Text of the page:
Genetics is the study of the instructions, contained in cells, for how our bodies develop and function. These instructions are called GENES and are carried by tiny objects called chromosomes in the nuclei (centres) of cells. Packed into the chromosomes is a chemical called deoxyribonucleic acid (DNA), which holds the instructions in coded form. People’s genes come from their parents. The passing on of biological characteristics from parents to children via their genes is called INHERITANCE.


Chromosomes are tiny structures in the nucleus at the centre of each body cell. Each cell carries 46 chromosomes. Just before a cell divides, each chromosome makes a copy of itself. In this way, a complete set of chromosomes can pass into each of the two new cells that form during division.


When a chromosome copies itself just before cell division, for a short time the chromosome and its copy are joined at a point called the centromere. This gives each chromosome an X shape, with four arms extending from the centromere. Each arm consists of a long threadlike molecule of DNA, coiled up on itself. A gene is a section of the DNA molecule.


If the DNA molecule could be unravelled, it would reveal a structure like a twisted ladder, called the double helix. The sides of this ladder consist of a chainlike substance called sugar-phosphate. The rungs of the ladder are formed from chemicals called nucleotide bases. There are four different types of base. Their sequence within a gene (a long section of DNA) is a code that holds the instructions carried by that gene.


A full chromosome set consists of 23 pairs of chromosomes. Twenty-two of these chromosome pairs are the same in girls and boys. The last pair, called sex chromosomes, differ between the sexes. Girls have two sex chromosomes called X chromosomes. Boys have just one X chromosome and a smaller partner, called the Y chromosome. This Y chromosome contains genes that give boys their male characteristics.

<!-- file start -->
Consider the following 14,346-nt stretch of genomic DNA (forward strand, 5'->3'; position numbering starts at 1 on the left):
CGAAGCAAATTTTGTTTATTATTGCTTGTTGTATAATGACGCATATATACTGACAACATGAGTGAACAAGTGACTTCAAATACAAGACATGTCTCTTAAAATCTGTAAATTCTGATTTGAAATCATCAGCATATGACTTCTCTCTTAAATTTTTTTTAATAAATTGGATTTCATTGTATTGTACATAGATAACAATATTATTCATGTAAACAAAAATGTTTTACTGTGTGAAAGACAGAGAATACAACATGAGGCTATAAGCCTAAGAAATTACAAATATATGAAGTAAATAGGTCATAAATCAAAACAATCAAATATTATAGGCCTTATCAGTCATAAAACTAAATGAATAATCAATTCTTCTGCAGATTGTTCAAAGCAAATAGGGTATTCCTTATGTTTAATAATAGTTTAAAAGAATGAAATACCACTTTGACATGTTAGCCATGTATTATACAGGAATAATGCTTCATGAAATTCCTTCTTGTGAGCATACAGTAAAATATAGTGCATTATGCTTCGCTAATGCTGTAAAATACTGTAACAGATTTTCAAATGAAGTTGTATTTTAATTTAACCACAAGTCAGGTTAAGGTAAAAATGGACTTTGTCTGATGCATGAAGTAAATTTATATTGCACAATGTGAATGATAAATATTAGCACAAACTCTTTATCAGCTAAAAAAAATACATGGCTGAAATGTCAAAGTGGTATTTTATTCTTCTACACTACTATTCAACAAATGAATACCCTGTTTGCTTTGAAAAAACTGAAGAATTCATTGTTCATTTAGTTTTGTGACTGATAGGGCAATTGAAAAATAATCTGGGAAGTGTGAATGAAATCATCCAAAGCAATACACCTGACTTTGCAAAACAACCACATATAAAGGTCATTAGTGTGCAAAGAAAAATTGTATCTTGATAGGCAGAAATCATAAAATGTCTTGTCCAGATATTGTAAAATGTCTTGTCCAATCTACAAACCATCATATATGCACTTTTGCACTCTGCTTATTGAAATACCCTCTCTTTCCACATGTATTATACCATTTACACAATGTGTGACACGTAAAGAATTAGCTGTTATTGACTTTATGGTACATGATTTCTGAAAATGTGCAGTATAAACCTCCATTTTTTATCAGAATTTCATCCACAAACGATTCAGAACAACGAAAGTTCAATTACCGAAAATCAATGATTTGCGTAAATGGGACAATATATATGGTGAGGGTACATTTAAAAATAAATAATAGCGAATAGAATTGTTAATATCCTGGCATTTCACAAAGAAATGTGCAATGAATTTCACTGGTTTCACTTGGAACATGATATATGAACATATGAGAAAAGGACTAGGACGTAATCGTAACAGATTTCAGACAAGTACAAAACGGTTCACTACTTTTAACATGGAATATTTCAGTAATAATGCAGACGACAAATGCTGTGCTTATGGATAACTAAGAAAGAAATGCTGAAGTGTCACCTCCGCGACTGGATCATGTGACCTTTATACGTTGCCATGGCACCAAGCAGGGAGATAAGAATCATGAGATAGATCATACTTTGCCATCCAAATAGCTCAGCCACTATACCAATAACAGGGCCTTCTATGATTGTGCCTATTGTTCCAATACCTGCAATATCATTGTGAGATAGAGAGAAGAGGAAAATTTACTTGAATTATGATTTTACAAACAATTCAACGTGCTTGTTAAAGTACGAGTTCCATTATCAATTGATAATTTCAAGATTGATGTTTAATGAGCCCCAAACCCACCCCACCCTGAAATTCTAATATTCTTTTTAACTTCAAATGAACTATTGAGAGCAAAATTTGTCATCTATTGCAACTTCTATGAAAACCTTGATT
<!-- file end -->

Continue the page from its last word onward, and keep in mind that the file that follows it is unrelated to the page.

A gene is a section of DNA in a chromosome. People receive half their genes from their mothers and half from their fathers, via the egg and sperm cells from which they grew. Every gene plays a part in determining how a person looks and functions. Genes influence the body through complex mechanisms in cells that translate the coded messages in DNA into the activities of each cell. The differences between people result partly from tiny variations in their genetic makeup – that is, in the sequence of bases in their DNA.


Different genes on a single human chromosome may hold the instructions for a wide range of body activities. Scientists are gradually building up maps that show the locations of specific genes on each chromosome. As they work out what each gene does, they add this information to the maps. Altogether, there are probably between 30,000 and 40,000 genes on the human chromosomes.


Everyone’s DNA sequence is amazingly similar. The numbers below indicate in percentage terms exactly how similar. Human DNA is also very like that of chimpanzees, our closest animal relatives.


Identical twins100%
Two brothers or sisters 99.95%
Any two unrelated humans99.9%
Any human and a chimpanzee99%


Family members often resemble each other in traits (characteristics) controlled by genes, such as eye colour. Some traits are determined by the combined action of just two genes, one from each parent. Each member of this gene pair exists as one of two or more forms, with differing effects. One of these forms, called the dominant form, may mask the action of others and only has to be inherited in a single dose to produce its specific effect. Other gene forms, called recessive, have no effect unless they are inherited in a double dose, one from each parent.


An example of a simply inherited trait is the ability to taste phenylthiocarbamide (PTC), a bitter substance found in some fruits and vegetables. Only about two-thirds of us can taste PTC. To be a PTC taster depends on inheriting at least one copy of the dominant “taster” gene for this characteristic. People are nontasters only if they inherit an alternative “nontaster” gene from both parents.

Copyright © 2007 Dorling Kindersley


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